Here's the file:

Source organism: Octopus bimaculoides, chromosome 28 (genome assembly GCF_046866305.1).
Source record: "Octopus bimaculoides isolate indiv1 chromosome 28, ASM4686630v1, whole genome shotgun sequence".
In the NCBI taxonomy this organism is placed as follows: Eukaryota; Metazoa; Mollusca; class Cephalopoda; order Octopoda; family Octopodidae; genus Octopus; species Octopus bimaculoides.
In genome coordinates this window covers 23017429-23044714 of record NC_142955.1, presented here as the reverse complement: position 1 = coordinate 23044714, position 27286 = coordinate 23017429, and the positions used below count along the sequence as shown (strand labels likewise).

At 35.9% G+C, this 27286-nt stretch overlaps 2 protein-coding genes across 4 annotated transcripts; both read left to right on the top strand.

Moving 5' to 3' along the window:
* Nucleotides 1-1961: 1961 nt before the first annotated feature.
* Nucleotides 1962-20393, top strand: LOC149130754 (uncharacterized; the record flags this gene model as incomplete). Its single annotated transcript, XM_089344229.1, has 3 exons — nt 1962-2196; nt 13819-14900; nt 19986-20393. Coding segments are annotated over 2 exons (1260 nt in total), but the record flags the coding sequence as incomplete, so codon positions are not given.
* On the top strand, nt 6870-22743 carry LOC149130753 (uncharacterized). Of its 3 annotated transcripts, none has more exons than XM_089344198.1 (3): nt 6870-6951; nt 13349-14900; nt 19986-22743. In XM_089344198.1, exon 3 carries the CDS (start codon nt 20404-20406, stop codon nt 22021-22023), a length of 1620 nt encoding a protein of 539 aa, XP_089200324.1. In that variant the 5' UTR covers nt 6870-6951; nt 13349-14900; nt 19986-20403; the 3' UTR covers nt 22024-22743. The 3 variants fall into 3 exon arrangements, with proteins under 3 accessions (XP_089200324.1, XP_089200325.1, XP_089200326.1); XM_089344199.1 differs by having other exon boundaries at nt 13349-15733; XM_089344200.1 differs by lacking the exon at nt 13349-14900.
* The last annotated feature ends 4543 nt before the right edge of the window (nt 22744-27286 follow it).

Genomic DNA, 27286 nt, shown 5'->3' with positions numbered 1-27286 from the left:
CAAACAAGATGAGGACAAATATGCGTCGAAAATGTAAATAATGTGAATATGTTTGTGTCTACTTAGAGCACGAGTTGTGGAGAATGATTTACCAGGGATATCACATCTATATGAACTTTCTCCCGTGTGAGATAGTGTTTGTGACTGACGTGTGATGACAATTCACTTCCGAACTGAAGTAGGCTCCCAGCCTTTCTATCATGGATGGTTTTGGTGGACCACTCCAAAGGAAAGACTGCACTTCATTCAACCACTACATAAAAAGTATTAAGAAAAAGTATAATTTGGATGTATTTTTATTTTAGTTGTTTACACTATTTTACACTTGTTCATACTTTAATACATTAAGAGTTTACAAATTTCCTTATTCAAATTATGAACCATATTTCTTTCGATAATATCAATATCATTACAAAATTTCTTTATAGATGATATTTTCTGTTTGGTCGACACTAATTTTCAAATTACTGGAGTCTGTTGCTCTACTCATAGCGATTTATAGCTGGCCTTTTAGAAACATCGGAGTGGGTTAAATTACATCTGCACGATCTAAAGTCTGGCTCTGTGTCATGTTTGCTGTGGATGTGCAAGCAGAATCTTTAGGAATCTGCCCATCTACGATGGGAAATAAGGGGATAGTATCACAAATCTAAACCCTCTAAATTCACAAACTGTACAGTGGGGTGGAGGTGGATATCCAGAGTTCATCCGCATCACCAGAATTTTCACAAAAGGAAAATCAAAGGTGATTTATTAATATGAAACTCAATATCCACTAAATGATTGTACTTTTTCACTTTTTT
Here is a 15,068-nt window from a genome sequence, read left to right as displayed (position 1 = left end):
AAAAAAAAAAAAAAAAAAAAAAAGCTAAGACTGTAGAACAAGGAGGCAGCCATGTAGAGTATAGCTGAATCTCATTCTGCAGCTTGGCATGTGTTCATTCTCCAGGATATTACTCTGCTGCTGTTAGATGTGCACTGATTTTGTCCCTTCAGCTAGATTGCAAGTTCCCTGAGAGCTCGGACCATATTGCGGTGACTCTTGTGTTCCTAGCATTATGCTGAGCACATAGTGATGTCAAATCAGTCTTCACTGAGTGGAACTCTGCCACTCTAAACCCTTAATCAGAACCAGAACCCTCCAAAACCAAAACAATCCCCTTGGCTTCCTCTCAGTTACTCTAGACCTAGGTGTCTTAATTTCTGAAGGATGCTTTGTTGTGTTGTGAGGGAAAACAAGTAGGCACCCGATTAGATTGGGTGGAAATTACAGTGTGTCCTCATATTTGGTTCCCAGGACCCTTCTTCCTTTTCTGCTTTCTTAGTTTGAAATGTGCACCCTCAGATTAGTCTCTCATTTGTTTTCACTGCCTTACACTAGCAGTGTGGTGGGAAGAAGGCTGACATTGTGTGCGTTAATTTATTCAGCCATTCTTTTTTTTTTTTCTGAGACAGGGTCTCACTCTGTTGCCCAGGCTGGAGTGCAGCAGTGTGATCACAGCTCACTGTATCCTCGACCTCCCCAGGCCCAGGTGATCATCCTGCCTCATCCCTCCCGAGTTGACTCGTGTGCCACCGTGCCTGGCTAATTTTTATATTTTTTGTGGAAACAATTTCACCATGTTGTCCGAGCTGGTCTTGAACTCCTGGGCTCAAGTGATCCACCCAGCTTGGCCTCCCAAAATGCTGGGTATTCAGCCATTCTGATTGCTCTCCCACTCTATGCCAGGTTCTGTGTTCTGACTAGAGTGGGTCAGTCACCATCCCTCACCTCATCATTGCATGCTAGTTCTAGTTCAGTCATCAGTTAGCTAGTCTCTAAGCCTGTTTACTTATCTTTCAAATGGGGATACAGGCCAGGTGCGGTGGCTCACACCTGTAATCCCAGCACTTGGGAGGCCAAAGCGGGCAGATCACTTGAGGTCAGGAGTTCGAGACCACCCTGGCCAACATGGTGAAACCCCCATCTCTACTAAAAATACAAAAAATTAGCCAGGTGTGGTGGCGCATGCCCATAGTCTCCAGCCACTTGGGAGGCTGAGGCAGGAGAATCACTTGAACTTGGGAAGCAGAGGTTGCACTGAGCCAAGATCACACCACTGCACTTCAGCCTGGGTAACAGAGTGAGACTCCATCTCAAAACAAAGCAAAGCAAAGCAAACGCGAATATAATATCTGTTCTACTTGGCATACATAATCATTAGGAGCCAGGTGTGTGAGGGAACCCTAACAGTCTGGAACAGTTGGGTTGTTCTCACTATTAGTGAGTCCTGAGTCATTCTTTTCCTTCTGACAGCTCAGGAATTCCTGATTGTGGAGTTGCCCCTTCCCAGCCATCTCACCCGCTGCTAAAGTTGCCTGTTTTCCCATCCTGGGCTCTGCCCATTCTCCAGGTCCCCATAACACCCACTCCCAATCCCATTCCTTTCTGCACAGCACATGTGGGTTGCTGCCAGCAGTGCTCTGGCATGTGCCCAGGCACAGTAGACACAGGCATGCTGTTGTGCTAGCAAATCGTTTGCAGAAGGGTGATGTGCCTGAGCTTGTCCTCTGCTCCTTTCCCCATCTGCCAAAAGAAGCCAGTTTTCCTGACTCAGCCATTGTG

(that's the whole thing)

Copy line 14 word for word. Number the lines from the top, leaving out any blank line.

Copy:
AAAAAAAAAAAAAAAAAAAAAAAGCTAAGACTGTAGAACAAGGAGGCAGCCATGTAGAGTATAGCTGAATCTCATTCTGCAGCTTGGCATGTGTTCATTCTCCAGGATATTACTCTGCTGCTGTTAGATGTGCACTGATTTTGTCCCTTCAGCTAGATTGCAAGTTCCCTGAGAGCTCGGACCATATTGCGGTGACTCTTGTGTTCCTAGCATTATGCTGAGCACATAGTGATGTCAAATCAGTCTTCACTGAGTGGAACTCTGCCACTCTAAACCCTTAATCAGAACCAGAACCCTCCAAAACCAAAACAATCCCCTTGGCTTCCTCTCAGTTACTCTAGACCTAGGTGTCTTAATTTCTGAAGGATGCTTTGTTGTGTTGTGAGGGAAAACAAGTAGGCACCCGATTAGATTGGGTGGAAATTACAGTGTGTCCTCATATTTGGTTCCCAGGACCCTTCTTCCTTTTCTGCTTTCTTAGTTTGAAATGTGCACCCTCAGATTAGTCTCTCATTTGTTTTCACTGCCTTACACTAGCAGTGTGGTGGGAAGAAGGCTGACATTGTGTGCGTTAATTTATTCAGCCATTCTTTTTTTTTTTTCTGAGACAGGGTCTCACTCTGTTGCCCAGGCTGGAGTGCAGCAGTGTGATCACAGCTCACTGTATCCTCGACCTCCCCAGGCCCAGGTGATCATCCTGCCTCATCCCTCCCGAGTTGACTCGTGTGCCACCGTGCCTGGCTAATTTTTATATTTTTTGTGGAAACAATTTCACCATGTTGTCCGAGCTGGTCTTGAACTCCTGGGCTCAAGTGATCCACCCAGCTTGGCCTCCCAAAATGCTGGGTATTCAGCCATTCTGATTGCTCTCCCACTCTATGCCAGGTTCTGTGTTCTGACTAGAGTGGGTCAGTCACCATCCCTCACCTCATCATTGCATGCTAGTTCTAGTTCAGTCATCAGTTAGCTAGTCTCTAAGCCTGTTTACTTATCTTTCAAATGGGGATACAGGCCAGGTGCGGTGGCTCACACCTGTAATCCCAGCACTTGGGAGGCCAAAGCGGGCAGATCACTTGAGGTCAGGAGTTCGAGACCACCCTGGCCAACATGGTGAAACCCCCATCTCTACTAAAAATACAAAAAATTAGCCAGGTGTGGTGGCGCATGCCCATAGTCTCCAGCCACTTGGGAGGCTGAGGCAGGAGAATCACTTGAACTTGGGAAGCAGAGGTTGCACTGAGCCAAGATCACACCACTGCACTTCAGCCTGGGTAACAGAGTGAGACTCCATCTCAAAACAAAGCAAAGCAAAGCAAACGCGAATATAATATCTGTTCTACTTGGCATACATAATCATTAGGAGCCAGGTGTGTGAGGGAACCCTAACAGTCTGGAACAGTTGGGTTGTTCTCACTATTAGTGAGTCCTGAGTCATTCTTTTCCTTCTGACAGCTCAGGAATTCCTGATTGTGGAGTTGCCCCTTCCCAGCCATCTCACCCGCTGCTAAAGTTGCCTGTTTTCCCATCCTGGGCTCTGCCCATTCTCCAGGTCCCCATAACACCCACTCCCAATCCCATTCCTTTCTGCACAGCACATGTGGGTTGCTGCCAGCAGTGCTCTGGCATGTGCCCAGGCACAGTAGACACAGGCATGCTGTTGTGCTAGCAAATCGTTTGCAGAAGGGTGATGTGCCTGAGCTTGTCCTCTGCTCCTTTCCCCATCTGCCAAAAGAAGCCAGTTTTCCTGACTCAGCCATTGTG